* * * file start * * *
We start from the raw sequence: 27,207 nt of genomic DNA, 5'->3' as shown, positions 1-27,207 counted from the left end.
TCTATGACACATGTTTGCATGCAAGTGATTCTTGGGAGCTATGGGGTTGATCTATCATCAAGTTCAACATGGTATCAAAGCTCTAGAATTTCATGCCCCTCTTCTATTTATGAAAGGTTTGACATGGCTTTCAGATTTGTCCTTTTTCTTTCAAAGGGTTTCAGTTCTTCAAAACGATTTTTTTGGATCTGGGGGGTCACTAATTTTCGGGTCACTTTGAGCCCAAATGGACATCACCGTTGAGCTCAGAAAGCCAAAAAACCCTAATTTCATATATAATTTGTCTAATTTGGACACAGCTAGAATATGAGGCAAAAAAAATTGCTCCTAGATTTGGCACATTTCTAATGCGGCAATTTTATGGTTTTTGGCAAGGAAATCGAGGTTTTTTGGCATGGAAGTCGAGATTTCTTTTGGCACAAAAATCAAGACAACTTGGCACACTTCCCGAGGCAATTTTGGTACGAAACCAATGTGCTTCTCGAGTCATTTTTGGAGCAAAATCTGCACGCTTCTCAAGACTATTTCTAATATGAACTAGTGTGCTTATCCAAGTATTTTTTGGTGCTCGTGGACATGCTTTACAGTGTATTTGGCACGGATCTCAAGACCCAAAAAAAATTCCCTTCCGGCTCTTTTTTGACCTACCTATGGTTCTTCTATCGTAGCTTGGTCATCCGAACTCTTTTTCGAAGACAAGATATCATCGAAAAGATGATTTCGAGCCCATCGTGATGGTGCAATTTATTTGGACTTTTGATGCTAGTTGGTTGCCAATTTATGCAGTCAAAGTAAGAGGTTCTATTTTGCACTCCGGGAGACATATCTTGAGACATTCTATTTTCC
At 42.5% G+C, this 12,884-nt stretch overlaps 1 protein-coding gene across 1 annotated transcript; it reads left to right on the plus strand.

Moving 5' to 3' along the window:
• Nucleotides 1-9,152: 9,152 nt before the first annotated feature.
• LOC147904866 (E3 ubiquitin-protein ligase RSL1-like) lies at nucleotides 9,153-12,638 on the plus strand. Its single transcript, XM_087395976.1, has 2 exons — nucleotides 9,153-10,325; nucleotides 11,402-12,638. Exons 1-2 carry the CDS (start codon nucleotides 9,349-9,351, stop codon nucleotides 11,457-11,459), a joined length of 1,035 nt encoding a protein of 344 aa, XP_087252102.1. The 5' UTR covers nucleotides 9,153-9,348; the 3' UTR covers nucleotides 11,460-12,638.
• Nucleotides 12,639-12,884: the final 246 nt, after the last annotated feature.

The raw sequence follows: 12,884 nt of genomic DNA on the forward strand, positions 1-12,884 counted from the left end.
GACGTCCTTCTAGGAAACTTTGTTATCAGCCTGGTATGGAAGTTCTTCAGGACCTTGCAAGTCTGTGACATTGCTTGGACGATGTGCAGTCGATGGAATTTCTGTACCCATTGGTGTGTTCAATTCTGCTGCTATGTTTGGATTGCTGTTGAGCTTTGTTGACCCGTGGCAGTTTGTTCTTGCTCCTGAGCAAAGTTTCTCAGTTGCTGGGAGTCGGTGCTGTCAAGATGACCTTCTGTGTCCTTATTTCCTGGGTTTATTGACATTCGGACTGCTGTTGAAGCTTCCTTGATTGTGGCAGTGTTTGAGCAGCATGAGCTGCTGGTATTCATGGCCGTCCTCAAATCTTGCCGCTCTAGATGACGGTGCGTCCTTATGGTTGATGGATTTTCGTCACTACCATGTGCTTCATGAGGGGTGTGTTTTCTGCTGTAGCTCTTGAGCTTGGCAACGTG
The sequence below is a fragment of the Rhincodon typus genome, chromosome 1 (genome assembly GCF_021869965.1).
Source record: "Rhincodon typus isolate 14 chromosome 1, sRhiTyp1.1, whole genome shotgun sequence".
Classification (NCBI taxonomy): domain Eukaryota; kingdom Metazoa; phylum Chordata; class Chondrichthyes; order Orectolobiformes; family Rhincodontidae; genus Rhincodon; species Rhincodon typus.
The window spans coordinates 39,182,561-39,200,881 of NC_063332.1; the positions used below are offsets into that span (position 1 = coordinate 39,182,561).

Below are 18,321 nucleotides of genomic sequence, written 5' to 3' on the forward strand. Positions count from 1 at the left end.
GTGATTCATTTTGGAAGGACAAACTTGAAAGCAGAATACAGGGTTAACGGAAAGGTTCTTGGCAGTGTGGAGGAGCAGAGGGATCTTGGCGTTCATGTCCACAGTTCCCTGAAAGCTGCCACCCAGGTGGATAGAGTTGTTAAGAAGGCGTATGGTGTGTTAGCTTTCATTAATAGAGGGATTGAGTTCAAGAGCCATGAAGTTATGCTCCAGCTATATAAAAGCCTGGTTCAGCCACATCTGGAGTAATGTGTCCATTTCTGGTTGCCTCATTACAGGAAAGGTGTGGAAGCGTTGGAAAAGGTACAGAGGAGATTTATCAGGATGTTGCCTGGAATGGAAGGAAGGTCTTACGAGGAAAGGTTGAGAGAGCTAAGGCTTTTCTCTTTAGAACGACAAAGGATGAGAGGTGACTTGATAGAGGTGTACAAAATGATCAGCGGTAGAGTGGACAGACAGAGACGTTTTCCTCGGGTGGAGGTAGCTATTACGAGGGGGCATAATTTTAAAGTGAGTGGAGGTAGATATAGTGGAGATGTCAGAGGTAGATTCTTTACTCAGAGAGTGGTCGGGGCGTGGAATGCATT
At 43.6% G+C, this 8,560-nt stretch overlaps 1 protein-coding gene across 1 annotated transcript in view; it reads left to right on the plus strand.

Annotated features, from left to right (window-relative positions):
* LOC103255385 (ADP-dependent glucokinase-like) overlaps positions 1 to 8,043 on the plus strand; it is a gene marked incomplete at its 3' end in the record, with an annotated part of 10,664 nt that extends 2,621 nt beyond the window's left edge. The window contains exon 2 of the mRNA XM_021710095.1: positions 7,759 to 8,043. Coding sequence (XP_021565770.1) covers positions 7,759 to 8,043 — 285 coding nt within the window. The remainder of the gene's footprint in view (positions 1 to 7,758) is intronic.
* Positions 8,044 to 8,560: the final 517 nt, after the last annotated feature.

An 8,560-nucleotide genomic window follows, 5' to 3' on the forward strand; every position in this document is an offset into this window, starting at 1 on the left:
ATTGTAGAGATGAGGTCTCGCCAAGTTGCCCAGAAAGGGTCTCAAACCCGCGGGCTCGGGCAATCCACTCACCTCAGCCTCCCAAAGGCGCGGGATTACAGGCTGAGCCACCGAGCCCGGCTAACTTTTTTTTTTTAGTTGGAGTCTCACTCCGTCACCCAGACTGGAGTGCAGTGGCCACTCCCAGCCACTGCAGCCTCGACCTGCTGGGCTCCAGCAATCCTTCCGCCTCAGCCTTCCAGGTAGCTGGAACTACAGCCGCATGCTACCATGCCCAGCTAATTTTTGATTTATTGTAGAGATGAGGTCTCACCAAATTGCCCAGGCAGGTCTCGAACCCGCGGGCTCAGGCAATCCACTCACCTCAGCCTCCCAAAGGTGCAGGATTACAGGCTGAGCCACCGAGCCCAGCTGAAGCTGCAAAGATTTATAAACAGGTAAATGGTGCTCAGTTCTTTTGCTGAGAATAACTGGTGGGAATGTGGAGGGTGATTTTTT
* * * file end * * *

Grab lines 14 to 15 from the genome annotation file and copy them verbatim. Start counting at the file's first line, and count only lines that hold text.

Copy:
Below are 18,321 nucleotides of genomic sequence, written 5' to 3' on the forward strand. Positions count from 1 at the left end.
GTGATTCATTTTGGAAGGACAAACTTGAAAGCAGAATACAGGGTTAACGGAAAGGTTCTTGGCAGTGTGGAGGAGCAGAGGGATCTTGGCGTTCATGTCCACAGTTCCCTGAAAGCTGCCACCCAGGTGGATAGAGTTGTTAAGAAGGCGTATGGTGTGTTAGCTTTCATTAATAGAGGGATTGAGTTCAAGAGCCATGAAGTTATGCTCCAGCTATATAAAAGCCTGGTTCAGCCACATCTGGAGTAATGTGTCCATTTCTGGTTGCCTCATTACAGGAAAGGTGTGGAAGCGTTGGAAAAGGTACAGAGGAGATTTATCAGGATGTTGCCTGGAATGGAAGGAAGGTCTTACGAGGAAAGGTTGAGAGAGCTAAGGCTTTTCTCTTTAGAACGACAAAGGATGAGAGGTGACTTGATAGAGGTGTACAAAATGATCAGCGGTAGAGTGGACAGACAGAGACGTTTTCCTCGGGTGGAGGTAGCTATTACGAGGGGGCATAATTTTAAAGTGAGTGGAGGTAGATATAGTGGAGATGTCAGAGGTAGATTCTTTACTCAGAGAGTGGTCGGGGCGTGGAATGCATT